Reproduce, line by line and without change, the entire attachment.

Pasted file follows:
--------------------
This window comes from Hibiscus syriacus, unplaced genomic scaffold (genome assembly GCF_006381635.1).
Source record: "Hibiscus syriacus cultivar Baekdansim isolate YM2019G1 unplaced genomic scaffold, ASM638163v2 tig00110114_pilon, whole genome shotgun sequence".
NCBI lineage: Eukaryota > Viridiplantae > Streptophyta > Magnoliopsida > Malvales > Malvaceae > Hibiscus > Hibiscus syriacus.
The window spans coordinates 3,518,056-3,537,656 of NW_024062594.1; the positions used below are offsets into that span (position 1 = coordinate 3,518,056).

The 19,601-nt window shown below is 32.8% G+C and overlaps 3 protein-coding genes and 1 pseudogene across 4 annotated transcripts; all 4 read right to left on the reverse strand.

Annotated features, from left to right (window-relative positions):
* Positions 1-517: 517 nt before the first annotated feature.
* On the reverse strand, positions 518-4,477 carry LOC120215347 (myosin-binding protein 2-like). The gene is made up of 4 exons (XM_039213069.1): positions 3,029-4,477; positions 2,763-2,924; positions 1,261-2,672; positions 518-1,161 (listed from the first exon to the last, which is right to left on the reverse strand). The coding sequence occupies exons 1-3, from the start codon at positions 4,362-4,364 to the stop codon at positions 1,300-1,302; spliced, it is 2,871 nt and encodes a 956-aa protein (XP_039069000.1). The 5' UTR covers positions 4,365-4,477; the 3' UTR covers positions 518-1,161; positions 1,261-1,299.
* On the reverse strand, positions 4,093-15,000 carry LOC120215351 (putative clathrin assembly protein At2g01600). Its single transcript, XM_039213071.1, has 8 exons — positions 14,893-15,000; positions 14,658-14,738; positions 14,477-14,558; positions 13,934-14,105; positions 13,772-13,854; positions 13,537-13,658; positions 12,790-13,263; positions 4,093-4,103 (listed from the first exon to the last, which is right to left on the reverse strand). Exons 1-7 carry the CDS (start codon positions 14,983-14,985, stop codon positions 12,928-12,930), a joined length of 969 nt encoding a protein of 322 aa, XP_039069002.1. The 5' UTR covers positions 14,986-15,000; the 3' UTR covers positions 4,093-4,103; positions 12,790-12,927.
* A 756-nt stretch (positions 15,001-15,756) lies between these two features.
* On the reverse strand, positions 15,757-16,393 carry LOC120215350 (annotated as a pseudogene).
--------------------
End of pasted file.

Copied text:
This window comes from Hibiscus syriacus, unplaced genomic scaffold (genome assembly GCF_006381635.1).
Source record: "Hibiscus syriacus cultivar Baekdansim isolate YM2019G1 unplaced genomic scaffold, ASM638163v2 tig00110114_pilon, whole genome shotgun sequence".
NCBI lineage: Eukaryota > Viridiplantae > Streptophyta > Magnoliopsida > Malvales > Malvaceae > Hibiscus > Hibiscus syriacus.
The window spans coordinates 3,518,056-3,537,656 of NW_024062594.1; the positions used below are offsets into that span (position 1 = coordinate 3,518,056).

The 19,601-nt window shown below is 32.8% G+C and overlaps 3 protein-coding genes and 1 pseudogene across 4 annotated transcripts; all 4 read right to left on the reverse strand.

Annotated features, from left to right (window-relative positions):
* Positions 1-517: 517 nt before the first annotated feature.
* On the reverse strand, positions 518-4,477 carry LOC120215347 (myosin-binding protein 2-like). The gene is made up of 4 exons (XM_039213069.1): positions 3,029-4,477; positions 2,763-2,924; positions 1,261-2,672; positions 518-1,161 (listed from the first exon to the last, which is right to left on the reverse strand). The coding sequence occupies exons 1-3, from the start codon at positions 4,362-4,364 to the stop codon at positions 1,300-1,302; spliced, it is 2,871 nt and encodes a 956-aa protein (XP_039069000.1). The 5' UTR covers positions 4,365-4,477; the 3' UTR covers positions 518-1,161; positions 1,261-1,299.
* On the reverse strand, positions 4,093-15,000 carry LOC120215351 (putative clathrin assembly protein At2g01600). Its single transcript, XM_039213071.1, has 8 exons — positions 14,893-15,000; positions 14,658-14,738; positions 14,477-14,558; positions 13,934-14,105; positions 13,772-13,854; positions 13,537-13,658; positions 12,790-13,263; positions 4,093-4,103 (listed from the first exon to the last, which is right to left on the reverse strand). Exons 1-7 carry the CDS (start codon positions 14,983-14,985, stop codon positions 12,928-12,930), a joined length of 969 nt encoding a protein of 322 aa, XP_039069002.1. The 5' UTR covers positions 14,986-15,000; the 3' UTR covers positions 4,093-4,103; positions 12,790-12,927.
* A 756-nt stretch (positions 15,001-15,756) lies between these two features.
* On the reverse strand, positions 15,757-16,393 carry LOC120215350 (annotated as a pseudogene).